At the beginning of 1984, JaboG 43 was the unit to coordinate HIGHWAY 84, a three-week exercise at a newly built section of motorway (Autobahn A 29) serving as an auxiliary air strip (Notlandeplatz NLP). The exercise included aircraft of the U.S. Air Force, the Royal Air Force and of the German, the Dutch and the Norwegian air forces. During an extensive closing demonstration, attended by politicians and by high-ranking officers of the Luftwaffe and of NATO, it was possible to present the NLP concept in a most impressive way. (Cf. the video page)
In November 1987 Captain Thomas Reiter, who subsequently became known as an astronaut, went on record with the 300,000th hour in the air on any aircraft operating under the auspices of the Oldenburg wing. The next change of command took place on September 29, 1988, when Col Merkle took over to LtCol Schad. Among the personnel of Fighter Bomber Wing 43 the most dominant topic of 1989 challenging people’s credulity was certainly that of the potential reunification of Germany and the imminent end of the Cold War. To no one’s surprise, interpersonal German-German relations became much more important than military considerations. That is what five pilots of JaboG 43 must have thought when they left everything to chance and on 11 April 1990 drove their own cars to Laage, the air base of the NVA (National People’s Army) of the German Democratic Republic, situated at almost the same latitude but still very far away. The colleagues-in-air of Fighter Bomber Wing 77 “Gebhard Leberecht von Blücher” (JBG 77) were so delighted by the surprise visit from West Germany that a delegation of the East German unit (including family members) returned the visit on 18 May. The German-German exchange was “officially” initiated when JBG 77 invited JaboG 43 – an invitation that the Oldenburg unit gladly responded to on June 29, 1990. The fact that only a day before a unit of 12 Alpha Jets had left for Goose Bay (Canada) on a three-week training mission seemed negligible in view of the euphoria about a possibly reuniting Germany. Even the invasion of Kuwait by the Iraqi army on 2 August 1960 was simply “registered” by the German public at the time.
By contrast, an occurrence on the eve of German reunification gained almost world-wide attention: Three Alpha Jets of JaboG 43 flew side-by-side with two Sukhoi Su-22s (“Fitter C”) of JBG 77 of the GDR’s NVA. It is hard to imagine a historically more impressive demonstration of “confraternization in the air”! During the Christmas holidays of 1990, the personnel of the two flying squadrons of JaboG 43 went on full alert for the first time in the history of the unit. On December 17 the imminent transfer of a part of the wing to the border area of Turkey and Iraq was announced.
Right after Christmas a fact-finding team of JaboG 43 travelled from Oldenburg to Turkey for an on-site survey of locations and possibilities. Simultaneously, another team successfully scoured former NVA depots for winter-proof equipment to be used in Turkey; the supplies of the Bundeswehr were considered less than adequate by the soldiers! On January 2, 1991, a possible combat operation of JaboG 43 gained realistic proportions: Due to a decision of the Defence Planning Committee of NATO, No 432Sqd (reenforced by parts of No 431Sqd) had to make all necessary preparations for a transfer to Erhac Air Base in eastern Turkey to safeguard against a possible Iraqi advance in the north. JaboG 43 had become part of NATO operation ACE Guard 91. Between 0240 and 0535 in the morning of January 6, 1991 a total of 18 Alpha Jets of the 2nd squadron of JaboG 43 took off from Oldenburg Air Base for Erhac Air Base in Turkey, home of the F-4Es and RF-4Es of filos (squadrons) 171,172 and 173. The last of JaboG 43’s Alpha Jets touched down in eastern Turkey at 1415 hours.br /> At Erhac Air Base the combat aircraft accomplished combat readiness on January 12, 1991. The next day the Alpha Jets of JaboG 43 took off for their first familarisation flights. On January 16, 1991, a heated debate flared up in the Bundestag (German parliament) over whether the mutual defence cause would be invoked which would have entailed combat action of German aircraft under NATO command. Parliament voted in favor of a continuation of exercises, with JaboG 43 giving close attention. Early in the morning of January 17, 1991, briefly before 0300 local time, air operations of allied forces against the Iraqi aggressor finally took off, an air offensive forming part of the operation that went into the history books by the name of “Operation Desert Storm”. On February 23, 1991 the great allied ground offensive against Iraq was started, which, after devastating allied air strikes, resulted in a ceasefire on February 28, 1991, 0600 local time.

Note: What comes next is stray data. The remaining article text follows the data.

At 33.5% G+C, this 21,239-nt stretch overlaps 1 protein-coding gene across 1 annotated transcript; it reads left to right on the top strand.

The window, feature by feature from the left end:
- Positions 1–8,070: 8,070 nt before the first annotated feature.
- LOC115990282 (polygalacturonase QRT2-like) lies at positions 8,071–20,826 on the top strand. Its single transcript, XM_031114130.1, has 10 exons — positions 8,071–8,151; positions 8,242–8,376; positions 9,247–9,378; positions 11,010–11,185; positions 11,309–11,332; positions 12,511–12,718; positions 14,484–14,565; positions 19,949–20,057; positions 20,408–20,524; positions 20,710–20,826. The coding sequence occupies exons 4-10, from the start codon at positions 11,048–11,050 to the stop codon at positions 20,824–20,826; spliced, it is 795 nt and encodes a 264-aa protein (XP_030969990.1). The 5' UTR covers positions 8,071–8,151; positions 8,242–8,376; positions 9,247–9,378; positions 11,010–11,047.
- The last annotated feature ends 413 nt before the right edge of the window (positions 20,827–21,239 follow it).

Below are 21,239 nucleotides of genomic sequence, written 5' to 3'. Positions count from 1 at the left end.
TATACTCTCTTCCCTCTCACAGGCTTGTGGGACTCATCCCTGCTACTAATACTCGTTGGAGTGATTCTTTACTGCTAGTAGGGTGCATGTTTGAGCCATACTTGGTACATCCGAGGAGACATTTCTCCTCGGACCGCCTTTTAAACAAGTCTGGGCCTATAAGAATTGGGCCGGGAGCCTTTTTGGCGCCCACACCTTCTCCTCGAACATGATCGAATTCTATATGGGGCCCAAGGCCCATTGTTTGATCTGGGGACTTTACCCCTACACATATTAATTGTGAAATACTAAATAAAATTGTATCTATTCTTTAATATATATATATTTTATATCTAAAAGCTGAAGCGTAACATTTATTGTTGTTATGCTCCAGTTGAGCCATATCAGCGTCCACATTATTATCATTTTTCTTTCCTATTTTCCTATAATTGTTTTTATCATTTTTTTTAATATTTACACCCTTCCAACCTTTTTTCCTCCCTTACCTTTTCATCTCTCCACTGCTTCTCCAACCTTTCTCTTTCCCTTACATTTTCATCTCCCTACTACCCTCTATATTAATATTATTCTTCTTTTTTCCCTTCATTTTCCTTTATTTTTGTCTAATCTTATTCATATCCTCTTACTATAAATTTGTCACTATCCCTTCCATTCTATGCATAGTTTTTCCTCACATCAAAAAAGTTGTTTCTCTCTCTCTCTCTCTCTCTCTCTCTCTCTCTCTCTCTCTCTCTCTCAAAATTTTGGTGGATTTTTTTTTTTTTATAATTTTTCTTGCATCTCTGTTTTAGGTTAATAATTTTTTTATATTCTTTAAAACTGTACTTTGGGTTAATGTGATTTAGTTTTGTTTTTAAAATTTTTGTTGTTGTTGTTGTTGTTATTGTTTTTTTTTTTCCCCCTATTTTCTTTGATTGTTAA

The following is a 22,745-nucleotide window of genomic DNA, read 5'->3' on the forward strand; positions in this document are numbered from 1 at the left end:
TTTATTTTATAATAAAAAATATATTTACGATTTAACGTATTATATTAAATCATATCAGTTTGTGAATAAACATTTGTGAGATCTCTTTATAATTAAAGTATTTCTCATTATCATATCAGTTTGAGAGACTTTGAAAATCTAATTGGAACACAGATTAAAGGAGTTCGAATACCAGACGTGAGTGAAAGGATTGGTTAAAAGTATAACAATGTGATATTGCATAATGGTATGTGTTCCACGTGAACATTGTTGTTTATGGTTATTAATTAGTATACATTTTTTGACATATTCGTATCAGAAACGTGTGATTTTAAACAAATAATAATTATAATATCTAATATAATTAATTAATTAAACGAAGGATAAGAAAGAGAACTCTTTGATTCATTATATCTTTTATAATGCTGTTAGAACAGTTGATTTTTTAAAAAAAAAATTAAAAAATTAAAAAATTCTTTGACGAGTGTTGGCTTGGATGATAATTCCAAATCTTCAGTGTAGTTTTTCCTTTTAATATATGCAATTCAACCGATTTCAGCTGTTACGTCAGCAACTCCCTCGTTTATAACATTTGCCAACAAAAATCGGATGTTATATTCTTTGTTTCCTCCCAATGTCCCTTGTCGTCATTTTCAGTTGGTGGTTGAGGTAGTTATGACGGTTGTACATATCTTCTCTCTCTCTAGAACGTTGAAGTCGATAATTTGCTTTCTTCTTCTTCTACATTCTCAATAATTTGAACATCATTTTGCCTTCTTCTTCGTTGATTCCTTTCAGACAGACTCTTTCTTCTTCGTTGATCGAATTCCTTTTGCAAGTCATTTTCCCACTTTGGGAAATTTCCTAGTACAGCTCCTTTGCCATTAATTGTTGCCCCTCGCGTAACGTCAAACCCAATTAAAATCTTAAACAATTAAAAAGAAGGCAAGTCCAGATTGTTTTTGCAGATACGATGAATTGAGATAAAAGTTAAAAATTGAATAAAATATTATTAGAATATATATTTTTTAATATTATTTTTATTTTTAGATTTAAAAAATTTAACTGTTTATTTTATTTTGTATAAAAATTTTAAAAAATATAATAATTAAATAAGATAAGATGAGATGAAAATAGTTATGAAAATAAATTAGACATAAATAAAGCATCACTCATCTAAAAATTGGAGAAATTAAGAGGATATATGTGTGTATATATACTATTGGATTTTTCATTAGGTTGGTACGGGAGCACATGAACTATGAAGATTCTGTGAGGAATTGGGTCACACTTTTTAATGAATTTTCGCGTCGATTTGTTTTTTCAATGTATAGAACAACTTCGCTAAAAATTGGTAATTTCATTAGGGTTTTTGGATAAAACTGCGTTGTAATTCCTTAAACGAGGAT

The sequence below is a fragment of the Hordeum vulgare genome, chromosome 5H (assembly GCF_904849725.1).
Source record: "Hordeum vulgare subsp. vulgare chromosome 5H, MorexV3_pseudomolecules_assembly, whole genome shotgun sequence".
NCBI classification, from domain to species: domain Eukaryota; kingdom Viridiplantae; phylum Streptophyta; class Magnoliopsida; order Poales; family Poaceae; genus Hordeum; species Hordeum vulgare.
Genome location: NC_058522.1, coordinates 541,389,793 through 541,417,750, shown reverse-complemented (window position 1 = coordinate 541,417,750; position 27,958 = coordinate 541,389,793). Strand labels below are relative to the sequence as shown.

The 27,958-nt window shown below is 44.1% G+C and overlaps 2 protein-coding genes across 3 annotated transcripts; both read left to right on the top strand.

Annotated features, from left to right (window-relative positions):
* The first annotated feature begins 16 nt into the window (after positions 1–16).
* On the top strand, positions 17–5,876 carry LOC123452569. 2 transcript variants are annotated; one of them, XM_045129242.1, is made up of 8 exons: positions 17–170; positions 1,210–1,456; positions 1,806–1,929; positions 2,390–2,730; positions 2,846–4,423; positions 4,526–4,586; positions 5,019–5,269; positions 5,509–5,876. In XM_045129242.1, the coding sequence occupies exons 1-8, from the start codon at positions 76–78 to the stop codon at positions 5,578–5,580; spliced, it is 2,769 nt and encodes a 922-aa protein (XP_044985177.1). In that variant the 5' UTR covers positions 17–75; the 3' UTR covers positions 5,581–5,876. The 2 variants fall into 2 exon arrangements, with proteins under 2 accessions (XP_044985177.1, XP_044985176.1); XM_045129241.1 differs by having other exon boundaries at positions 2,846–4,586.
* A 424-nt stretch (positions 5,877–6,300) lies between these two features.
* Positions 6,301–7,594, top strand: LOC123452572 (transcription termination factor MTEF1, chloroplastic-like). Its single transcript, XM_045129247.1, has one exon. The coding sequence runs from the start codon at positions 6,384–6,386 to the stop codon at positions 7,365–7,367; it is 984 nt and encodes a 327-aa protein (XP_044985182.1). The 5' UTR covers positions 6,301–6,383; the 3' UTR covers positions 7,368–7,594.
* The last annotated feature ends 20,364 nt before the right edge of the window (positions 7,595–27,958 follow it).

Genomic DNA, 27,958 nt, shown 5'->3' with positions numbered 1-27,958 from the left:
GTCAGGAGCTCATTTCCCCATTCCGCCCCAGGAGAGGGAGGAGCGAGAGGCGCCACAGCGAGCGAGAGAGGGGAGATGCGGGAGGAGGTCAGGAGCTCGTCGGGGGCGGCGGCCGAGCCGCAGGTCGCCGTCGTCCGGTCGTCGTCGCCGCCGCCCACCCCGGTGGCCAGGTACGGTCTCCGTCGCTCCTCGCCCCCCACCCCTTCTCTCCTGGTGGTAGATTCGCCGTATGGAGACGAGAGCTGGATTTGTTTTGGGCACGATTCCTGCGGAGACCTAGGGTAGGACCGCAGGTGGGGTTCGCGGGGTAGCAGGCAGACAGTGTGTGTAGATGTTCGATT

On March 26, 1991, Colonel Volkhard Dessau was installed as the last Kommodore of Fighter Bomber Wing 43.
On September 30, 1993, Fighter Bomber Wing 43 was officially decommissioned. A year later, on 1 November 1994, Oldenburg Air Base was closed as an airfield. The long history of JaboG 43 records more than 400,000 flying hours on all of the aircraft that saw service as wing’s aircraft. Until 2006 when Oldenburg Air Base was permanently reclassified as non-military real estate the grounds were used by Air Missile Defence Group 24 (Flugabwehrraketengruppe 24).